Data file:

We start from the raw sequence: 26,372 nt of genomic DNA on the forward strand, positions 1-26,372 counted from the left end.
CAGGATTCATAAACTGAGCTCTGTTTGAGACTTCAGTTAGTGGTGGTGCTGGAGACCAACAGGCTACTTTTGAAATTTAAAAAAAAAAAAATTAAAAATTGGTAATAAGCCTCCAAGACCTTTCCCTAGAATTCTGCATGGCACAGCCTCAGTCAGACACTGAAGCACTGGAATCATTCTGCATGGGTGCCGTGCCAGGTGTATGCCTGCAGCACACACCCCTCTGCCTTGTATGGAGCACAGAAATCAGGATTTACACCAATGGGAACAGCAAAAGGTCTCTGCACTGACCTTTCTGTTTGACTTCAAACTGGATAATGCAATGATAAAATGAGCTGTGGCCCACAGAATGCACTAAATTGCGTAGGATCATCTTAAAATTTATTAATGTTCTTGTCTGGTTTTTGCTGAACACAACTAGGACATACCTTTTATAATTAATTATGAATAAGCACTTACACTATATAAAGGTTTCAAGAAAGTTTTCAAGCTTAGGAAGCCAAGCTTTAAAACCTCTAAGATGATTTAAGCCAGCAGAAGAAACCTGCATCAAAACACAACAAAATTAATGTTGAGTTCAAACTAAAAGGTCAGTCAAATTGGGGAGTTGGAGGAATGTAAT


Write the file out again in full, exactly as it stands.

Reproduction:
We start from the raw sequence: 26,372 nt of genomic DNA on the forward strand, positions 1-26,372 counted from the left end.
CAGGATTCATAAACTGAGCTCTGTTTGAGACTTCAGTTAGTGGTGGTGCTGGAGACCAACAGGCTACTTTTGAAATTTAAAAAAAAAAAAATTAAAAATTGGTAATAAGCCTCCAAGACCTTTCCCTAGAATTCTGCATGGCACAGCCTCAGTCAGACACTGAAGCACTGGAATCATTCTGCATGGGTGCCGTGCCAGGTGTATGCCTGCAGCACACACCCCTCTGCCTTGTATGGAGCACAGAAATCAGGATTTACACCAATGGGAACAGCAAAAGGTCTCTGCACTGACCTTTCTGTTTGACTTCAAACTGGATAATGCAATGATAAAATGAGCTGTGGCCCACAGAATGCACTAAATTGCGTAGGATCATCTTAAAATTTATTAATGTTCTTGTCTGGTTTTTGCTGAACACAACTAGGACATACCTTTTATAATTAATTATGAATAAGCACTTACACTATATAAAGGTTTCAAGAAAGTTTTCAAGCTTAGGAAGCCAAGCTTTAAAACCTCTAAGATGATTTAAGCCAGCAGAAGAAACCTGCATCAAAACACAACAAAATTAATGTTGAGTTCAAACTAAAAGGTCAGTCAAATTGGGGAGTTGGAGGAATGTAAT